Record-breaking captain Kevin Sinfield is confident Leeds Rhinos have more fuel left in the tank.
The First Utility Super League Grand Final will be Rhinos’ 36th game of a gruelling campaign, during which they have had just one weekend off –in February.
Rhinos lost three successive games after their Challenge Cup final win over Hull KR in August and were then pushed to the wire in tough battles with Huddersfield Giants and St Helens.
Four senior players will miss tomorrow evening’s final due to injury, but Sinfield insisted he has no fear of Rhinos falling flat on the biggest occasion of the year.
“I’ve been asked whether we can get up for it and I don’t think there’ll be a problem,” Sinfield insisted.
“Mentally, we’re in a really good place and if you’d asked me before the Huddersfield game I think you’d have got a different answer to be honest.
“Getting two wins under our belt has been good and our performances have been better in the last two, albeit knowing we’ll need to play better (tomorrow).
“Physically we’ve got an eight-day turnaround which is a huge luxury at this time of the year.
“We’ve got to play well and with the medical team we’ve got, they haven’t overcooked us this week; they’ll make sure that come 6pm we’re ready to go and we’re at the peak of our performance levels.”
There is a huge prize at stake. With the Challenge Cup and League Leaders’ Shield already in the Headingley trophy cabinet, Rhinos have an opportunity to complete an historic treble.
“There’s not many teams, who’ve done it,” Sinfield said. “In my 19 seasons at the Rhinos we’ve never had an opportunity like this to do it before.
“You don’t know what will happen, but how the team have performed this year and the trophies we’ve won already have made it a special year for everyone – not just the three that are leaving.”
Along with Jamie Peacock and Kylie Leuluai, Sinfield is preparing for his final competitive game in Rhinos colours.
“Surprisingly, I’m really relaxed,” he said of his last match before switching codes to join Yorkshire Carnegie Rugby Union Club. “It’s great to be in the Grand Final again, with it being three years since the last time.
“I don’t think it ever loses its magic, it’s a very special place for the Rhinos.
“We’ve had some very special nights and got some very special memories of Old Trafford.”
On a personal level, Sinfield added: “I’ll be nervous, because I was nervous last Friday (ahead of the semi-final against St Helens), knowing it was my final competitive game at Headingley.
“I actually like being nervous and like having nervous energy, the excitement of playing in big games and things like that is good.
“You might see some emotions after the final hooter depending on the result, but if you start getting caught up in the emotion too much and all the fluff that can go with it, you’ll get beat.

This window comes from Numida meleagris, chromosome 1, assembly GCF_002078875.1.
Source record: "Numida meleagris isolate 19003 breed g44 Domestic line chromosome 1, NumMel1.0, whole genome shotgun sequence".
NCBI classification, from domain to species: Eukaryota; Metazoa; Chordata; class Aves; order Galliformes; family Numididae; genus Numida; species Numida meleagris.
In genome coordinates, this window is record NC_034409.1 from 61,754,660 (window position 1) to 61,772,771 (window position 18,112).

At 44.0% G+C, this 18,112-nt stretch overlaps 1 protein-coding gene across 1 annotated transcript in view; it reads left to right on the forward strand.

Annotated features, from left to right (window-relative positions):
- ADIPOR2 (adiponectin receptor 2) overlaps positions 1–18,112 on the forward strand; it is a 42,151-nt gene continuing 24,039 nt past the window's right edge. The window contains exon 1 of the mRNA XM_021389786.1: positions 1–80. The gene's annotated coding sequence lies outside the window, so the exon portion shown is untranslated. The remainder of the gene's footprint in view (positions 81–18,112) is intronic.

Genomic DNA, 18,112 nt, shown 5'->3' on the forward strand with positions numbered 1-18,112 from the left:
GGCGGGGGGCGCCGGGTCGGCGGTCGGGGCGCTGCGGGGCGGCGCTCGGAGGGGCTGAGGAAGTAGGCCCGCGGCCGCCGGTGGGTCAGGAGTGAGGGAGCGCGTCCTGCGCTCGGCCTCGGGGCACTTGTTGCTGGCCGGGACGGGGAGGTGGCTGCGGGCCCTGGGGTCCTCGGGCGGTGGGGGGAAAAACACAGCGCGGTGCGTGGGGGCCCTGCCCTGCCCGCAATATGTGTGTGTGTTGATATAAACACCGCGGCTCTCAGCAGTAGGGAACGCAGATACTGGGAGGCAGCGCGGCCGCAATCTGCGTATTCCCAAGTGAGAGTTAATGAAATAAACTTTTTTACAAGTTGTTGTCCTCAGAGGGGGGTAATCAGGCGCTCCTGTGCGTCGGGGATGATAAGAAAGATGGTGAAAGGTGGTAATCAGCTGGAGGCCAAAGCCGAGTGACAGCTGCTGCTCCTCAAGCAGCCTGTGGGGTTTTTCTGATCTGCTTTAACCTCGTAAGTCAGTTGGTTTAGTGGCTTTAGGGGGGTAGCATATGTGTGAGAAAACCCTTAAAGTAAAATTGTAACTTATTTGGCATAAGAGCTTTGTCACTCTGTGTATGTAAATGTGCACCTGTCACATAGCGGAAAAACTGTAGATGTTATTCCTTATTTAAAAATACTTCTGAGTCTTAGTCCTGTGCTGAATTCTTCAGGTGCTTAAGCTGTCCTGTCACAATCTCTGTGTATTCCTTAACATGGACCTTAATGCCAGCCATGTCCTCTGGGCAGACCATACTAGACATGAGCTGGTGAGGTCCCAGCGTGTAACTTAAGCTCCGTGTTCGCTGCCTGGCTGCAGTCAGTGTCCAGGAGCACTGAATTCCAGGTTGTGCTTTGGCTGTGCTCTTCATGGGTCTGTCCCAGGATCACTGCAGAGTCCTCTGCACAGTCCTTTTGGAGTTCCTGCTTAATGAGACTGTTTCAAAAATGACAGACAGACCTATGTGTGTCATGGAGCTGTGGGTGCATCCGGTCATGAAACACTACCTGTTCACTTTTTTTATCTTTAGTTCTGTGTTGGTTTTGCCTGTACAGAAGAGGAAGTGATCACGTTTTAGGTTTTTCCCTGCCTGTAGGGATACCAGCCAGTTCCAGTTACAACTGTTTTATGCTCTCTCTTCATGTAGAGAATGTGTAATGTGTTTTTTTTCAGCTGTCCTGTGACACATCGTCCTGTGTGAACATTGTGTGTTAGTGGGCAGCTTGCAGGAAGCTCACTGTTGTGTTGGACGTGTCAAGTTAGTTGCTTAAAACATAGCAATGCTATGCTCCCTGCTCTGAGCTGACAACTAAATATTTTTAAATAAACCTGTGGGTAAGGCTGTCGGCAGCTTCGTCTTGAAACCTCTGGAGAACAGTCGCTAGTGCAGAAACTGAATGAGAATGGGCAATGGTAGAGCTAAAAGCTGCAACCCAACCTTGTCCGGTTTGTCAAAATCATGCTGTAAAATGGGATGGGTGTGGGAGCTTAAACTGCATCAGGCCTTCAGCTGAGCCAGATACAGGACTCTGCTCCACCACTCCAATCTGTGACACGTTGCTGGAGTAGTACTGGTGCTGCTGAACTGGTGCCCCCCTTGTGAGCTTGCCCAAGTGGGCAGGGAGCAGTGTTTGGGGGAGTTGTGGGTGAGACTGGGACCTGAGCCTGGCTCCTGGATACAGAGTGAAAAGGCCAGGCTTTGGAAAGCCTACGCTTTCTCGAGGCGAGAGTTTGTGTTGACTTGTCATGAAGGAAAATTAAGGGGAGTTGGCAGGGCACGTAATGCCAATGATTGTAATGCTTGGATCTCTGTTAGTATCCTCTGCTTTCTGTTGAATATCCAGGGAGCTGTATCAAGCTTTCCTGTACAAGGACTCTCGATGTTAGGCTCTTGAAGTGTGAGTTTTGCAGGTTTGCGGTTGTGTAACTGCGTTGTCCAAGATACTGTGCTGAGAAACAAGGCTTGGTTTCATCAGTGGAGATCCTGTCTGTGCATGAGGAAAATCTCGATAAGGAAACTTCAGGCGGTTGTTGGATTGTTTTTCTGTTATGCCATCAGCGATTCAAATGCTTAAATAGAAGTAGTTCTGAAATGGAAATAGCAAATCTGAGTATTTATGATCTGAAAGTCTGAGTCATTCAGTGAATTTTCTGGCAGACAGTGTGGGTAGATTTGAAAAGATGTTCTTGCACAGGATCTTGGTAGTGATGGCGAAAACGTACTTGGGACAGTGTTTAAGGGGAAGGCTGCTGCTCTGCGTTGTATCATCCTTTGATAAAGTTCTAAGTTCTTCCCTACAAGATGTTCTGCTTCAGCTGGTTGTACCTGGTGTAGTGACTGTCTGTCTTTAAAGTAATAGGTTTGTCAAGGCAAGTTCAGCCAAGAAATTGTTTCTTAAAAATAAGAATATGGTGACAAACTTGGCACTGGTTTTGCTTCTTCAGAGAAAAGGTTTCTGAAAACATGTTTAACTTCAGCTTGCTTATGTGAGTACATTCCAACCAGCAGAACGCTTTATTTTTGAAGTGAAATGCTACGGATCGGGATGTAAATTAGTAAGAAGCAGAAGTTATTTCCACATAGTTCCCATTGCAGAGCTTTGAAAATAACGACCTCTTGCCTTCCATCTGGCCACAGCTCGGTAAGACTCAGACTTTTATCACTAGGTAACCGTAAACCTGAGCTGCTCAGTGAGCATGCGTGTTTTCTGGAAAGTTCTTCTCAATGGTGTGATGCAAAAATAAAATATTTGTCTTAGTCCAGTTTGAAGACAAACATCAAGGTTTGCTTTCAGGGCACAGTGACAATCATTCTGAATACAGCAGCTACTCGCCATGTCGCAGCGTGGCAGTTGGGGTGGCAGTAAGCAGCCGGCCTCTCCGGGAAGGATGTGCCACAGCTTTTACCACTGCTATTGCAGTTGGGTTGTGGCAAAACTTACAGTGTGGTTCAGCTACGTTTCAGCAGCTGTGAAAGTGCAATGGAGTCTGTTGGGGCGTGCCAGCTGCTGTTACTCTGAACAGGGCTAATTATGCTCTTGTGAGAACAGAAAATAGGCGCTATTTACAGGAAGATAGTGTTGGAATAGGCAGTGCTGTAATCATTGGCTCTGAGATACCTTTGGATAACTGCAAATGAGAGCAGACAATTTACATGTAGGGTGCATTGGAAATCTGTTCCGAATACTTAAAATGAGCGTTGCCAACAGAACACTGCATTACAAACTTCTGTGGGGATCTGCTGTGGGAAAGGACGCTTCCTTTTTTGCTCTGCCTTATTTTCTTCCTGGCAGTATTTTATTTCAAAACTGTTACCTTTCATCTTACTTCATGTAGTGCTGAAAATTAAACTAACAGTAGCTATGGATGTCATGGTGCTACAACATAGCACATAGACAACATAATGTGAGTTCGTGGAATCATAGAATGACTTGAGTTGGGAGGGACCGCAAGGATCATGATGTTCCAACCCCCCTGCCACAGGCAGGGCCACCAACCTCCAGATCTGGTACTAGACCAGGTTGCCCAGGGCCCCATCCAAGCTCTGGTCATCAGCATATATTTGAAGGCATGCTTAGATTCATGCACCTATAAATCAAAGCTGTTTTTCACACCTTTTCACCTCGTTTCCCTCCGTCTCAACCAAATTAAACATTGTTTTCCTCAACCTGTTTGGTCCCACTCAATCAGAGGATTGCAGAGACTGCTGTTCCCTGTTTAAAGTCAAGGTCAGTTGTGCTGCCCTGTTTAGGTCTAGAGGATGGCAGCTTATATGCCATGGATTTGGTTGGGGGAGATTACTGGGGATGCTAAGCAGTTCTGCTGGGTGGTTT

“Wigan are too good a side to not let us have control over our own emotions.”
Lifting the Super League trophy for a seventh time would be the perfect end to Sinfield’s career – and what has been a rollercoaster year for the former England captain.
He was left out of the starting line-up – and the team altogether – several times after announcing his move to rugby union, but responded by playing some of his best rugby as he guided the team to a cup and league leaders double.
“Some of the tough times I’ve had to go through have made me a stronger rugby player and a better person,” said Sinfield, who only cemented his place back in the team in June, when young stand-off Liam Sutcliffe was ruled out with a season-ending knee injury.
“I know people come out with these cliches but I genuinely believe that.
“Nobody enjoys going through them, but if you’re tough enough to get through them you reap the rewards later on in life.”
Sinfield is already the most successful captain in Leeds’ and Super League history, but his impending change of career has not made him any less hungry for glory.
“I’ve got some decent memories of lifting the Super League trophy and I’d love to be able to do it one more time, he said.
“I just want to go and play well, but there’d be no better way to bow out than by winning the Grand Final.
“When the announcement was made in March, you have an idea of how you want to finish and finishing off at Old Trafford with the trophy would be brilliant.
“I know how difficult it’s going to be, and I know and remember (current St Helens coach) Keiron Cunningham’s final act as a rugby player when Wigan beat them at Old Trafford (in 2010).
“After winning last Friday and speaking to Kieron, I remember quite vividly how difficult it must have been for him to finish that way. Whatever happens on Saturday, we’ll give it our all and be able to look into that mirror afterwards.”
Sinfield will make his 521st appearance for Rhinos tomorrow. He has scored 93 tries, 1,776 goals and 39 drop goals, for a points tally of 3,953.